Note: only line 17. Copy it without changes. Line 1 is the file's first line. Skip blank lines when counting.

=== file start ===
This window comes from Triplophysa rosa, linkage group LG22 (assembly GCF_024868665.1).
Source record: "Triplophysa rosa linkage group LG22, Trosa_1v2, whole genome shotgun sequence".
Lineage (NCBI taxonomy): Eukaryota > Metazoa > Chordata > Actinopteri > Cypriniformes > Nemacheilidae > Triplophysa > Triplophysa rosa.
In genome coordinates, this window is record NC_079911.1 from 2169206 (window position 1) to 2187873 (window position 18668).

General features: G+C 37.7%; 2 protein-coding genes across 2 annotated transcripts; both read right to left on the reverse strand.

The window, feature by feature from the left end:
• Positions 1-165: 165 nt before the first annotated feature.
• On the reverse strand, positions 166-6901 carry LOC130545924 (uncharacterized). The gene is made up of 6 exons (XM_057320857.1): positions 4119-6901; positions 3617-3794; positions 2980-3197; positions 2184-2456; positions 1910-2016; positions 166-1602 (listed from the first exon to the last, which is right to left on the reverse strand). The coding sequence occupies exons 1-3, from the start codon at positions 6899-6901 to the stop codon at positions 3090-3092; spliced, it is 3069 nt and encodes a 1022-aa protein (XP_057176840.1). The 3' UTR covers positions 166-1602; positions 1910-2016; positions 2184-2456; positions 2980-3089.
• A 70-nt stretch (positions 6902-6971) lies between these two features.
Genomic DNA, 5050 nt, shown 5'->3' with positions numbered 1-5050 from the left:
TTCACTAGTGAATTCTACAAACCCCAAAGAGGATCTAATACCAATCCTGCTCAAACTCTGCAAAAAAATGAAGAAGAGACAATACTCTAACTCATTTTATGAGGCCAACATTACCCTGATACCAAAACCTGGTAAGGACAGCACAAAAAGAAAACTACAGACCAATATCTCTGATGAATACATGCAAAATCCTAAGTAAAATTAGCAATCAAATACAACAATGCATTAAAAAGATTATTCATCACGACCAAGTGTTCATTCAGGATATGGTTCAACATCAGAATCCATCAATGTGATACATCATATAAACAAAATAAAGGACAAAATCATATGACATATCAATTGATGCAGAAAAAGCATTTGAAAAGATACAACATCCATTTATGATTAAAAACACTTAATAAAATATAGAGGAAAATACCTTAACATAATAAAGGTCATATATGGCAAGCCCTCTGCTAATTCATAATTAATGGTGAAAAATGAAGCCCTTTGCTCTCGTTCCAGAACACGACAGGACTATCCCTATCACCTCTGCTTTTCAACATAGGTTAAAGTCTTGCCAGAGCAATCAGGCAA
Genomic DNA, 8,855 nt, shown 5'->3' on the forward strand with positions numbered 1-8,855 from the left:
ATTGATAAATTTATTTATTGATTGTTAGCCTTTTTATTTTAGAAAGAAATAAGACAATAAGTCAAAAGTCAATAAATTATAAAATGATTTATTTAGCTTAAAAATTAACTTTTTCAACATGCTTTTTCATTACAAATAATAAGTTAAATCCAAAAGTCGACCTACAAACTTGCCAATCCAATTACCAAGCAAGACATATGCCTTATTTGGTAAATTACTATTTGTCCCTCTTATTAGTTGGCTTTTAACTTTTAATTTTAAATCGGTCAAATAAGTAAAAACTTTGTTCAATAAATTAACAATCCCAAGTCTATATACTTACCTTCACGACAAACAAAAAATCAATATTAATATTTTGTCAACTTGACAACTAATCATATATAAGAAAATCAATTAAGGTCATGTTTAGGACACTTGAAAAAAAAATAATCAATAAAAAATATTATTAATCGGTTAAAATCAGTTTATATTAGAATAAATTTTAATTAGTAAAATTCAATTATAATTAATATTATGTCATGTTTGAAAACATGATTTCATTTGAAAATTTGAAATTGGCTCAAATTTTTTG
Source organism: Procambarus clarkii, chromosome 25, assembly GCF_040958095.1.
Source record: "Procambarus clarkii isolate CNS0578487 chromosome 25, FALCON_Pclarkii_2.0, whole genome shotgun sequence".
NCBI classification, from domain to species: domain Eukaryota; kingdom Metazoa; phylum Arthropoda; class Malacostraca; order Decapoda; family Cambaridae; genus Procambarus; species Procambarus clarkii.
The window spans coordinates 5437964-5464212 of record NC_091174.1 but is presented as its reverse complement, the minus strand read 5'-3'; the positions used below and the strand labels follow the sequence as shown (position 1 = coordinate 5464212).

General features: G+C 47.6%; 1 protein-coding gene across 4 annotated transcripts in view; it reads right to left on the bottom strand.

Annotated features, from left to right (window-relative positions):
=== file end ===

The window spans coordinates 5437964-5464212 of record NC_091174.1 but is presented as its reverse complement, the minus strand read 5'-3'; the positions used below and the strand labels follow the sequence as shown (position 1 = coordinate 5464212).